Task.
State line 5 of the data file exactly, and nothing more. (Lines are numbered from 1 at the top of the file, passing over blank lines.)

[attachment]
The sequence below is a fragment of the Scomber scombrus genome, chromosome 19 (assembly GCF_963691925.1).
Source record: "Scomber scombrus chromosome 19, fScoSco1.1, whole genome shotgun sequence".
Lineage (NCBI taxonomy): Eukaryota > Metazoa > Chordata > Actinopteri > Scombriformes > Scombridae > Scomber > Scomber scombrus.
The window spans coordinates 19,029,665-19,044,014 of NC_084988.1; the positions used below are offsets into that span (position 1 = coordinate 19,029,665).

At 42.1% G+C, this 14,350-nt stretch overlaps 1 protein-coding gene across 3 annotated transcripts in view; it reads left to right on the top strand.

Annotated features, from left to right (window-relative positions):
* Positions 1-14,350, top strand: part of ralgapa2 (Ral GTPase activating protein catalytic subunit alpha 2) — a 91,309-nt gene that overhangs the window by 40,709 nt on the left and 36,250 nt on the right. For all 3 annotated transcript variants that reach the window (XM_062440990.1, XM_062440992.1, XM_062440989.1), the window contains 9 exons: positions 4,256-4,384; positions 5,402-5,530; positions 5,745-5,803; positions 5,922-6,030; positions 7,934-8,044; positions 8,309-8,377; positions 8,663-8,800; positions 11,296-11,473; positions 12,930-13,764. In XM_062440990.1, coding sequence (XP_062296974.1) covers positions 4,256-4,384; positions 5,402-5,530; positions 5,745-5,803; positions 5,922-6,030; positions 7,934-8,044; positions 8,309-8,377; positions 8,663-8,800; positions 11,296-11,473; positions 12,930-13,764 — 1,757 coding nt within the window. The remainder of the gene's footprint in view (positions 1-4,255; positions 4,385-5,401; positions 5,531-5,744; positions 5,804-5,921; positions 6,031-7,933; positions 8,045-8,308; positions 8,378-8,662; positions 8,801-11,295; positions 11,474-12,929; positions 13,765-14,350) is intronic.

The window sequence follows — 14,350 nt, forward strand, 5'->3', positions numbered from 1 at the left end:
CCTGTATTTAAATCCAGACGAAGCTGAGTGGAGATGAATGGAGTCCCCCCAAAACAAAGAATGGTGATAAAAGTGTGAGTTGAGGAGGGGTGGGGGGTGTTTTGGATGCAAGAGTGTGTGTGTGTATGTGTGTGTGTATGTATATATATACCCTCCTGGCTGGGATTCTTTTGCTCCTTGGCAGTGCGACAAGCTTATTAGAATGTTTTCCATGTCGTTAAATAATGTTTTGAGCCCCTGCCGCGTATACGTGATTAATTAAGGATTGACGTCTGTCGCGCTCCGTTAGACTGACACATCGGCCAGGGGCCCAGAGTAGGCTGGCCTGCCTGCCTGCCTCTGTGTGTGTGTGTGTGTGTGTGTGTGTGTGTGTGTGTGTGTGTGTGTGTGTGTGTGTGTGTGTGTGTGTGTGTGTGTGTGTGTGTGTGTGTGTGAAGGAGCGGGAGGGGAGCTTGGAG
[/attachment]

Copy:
At 42.1% G+C, this 14,350-nt stretch overlaps 1 protein-coding gene across 3 annotated transcripts in view; it reads left to right on the top strand.